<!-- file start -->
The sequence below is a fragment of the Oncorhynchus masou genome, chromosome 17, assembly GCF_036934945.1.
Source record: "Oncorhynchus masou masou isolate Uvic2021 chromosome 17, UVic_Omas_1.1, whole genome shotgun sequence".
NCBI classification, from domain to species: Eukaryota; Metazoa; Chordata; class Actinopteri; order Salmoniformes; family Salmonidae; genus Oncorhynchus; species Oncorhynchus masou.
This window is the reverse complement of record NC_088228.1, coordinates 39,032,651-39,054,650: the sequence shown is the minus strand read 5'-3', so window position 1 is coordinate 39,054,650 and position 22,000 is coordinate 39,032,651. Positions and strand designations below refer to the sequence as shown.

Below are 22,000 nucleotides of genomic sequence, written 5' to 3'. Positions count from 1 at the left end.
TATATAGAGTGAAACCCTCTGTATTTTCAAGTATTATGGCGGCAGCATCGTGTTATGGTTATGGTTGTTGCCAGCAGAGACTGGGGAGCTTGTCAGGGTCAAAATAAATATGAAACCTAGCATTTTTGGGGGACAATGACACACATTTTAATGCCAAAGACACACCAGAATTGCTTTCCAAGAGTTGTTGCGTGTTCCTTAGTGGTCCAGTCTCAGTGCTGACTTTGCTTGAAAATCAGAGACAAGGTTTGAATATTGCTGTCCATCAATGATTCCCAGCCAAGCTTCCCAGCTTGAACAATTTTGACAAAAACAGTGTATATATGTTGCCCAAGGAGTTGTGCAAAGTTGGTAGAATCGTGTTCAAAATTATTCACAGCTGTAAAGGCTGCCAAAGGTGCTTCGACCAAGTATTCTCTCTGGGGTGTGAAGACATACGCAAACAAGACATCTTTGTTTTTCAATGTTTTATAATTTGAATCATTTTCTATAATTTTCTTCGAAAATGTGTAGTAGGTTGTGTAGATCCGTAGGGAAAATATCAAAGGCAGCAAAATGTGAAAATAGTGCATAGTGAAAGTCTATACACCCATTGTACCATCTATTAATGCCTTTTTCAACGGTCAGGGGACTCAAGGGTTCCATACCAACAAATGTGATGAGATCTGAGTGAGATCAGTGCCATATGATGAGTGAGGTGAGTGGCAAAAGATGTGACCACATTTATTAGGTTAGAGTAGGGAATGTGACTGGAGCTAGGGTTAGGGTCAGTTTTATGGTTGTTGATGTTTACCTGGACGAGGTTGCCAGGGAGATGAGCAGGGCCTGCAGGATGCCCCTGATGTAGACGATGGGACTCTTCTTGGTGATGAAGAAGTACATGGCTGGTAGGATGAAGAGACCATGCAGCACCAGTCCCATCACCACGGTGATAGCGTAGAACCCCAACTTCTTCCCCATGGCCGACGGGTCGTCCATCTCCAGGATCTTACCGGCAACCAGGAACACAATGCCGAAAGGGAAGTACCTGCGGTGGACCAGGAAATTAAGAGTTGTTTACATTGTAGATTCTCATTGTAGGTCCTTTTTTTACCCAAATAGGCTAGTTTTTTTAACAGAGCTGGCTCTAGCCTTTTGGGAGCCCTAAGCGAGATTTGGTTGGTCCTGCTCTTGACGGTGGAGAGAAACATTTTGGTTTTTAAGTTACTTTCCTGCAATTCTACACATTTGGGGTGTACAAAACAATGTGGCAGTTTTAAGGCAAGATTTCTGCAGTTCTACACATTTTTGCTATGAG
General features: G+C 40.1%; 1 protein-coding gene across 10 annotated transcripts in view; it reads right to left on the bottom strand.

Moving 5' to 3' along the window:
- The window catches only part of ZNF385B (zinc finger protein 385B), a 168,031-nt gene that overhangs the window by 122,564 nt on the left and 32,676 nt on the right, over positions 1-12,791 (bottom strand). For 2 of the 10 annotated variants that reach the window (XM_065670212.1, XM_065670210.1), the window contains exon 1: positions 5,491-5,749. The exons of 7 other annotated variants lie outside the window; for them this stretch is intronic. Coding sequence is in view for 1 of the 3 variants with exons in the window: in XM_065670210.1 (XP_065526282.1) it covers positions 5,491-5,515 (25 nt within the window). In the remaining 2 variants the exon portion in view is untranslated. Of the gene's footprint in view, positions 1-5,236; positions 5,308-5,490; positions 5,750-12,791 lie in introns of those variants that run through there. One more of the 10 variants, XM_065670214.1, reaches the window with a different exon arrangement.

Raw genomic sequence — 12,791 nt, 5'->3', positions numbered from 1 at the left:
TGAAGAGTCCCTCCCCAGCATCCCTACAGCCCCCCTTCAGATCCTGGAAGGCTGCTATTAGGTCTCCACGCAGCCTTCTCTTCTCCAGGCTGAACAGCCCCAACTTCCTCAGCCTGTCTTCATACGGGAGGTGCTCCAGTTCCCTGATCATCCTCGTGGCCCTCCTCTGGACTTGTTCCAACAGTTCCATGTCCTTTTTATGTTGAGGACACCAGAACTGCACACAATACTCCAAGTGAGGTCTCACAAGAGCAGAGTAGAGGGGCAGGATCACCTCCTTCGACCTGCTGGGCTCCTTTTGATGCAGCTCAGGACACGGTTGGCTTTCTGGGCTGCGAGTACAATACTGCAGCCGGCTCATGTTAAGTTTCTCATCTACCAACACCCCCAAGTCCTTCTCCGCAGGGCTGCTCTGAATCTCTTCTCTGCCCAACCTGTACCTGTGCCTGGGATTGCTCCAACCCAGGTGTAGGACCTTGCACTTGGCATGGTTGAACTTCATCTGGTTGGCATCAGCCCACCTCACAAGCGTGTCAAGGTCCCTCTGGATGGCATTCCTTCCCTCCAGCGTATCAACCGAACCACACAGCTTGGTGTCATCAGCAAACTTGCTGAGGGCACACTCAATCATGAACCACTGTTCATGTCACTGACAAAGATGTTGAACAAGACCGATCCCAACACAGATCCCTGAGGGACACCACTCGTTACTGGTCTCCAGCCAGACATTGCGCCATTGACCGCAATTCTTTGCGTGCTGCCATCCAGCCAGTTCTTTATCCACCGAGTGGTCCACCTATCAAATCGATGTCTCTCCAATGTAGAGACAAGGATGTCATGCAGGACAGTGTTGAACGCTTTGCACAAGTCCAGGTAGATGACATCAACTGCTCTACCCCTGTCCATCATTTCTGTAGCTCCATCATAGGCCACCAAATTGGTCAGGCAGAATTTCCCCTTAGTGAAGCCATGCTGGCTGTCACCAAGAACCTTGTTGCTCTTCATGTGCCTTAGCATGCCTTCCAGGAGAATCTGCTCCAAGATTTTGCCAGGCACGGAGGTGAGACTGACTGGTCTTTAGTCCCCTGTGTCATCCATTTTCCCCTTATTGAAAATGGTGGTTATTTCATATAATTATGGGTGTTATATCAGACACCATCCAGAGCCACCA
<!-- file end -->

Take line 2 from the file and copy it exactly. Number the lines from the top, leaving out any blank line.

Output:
Source record: "Oncorhynchus masou masou isolate Uvic2021 chromosome 17, UVic_Omas_1.1, whole genome shotgun sequence".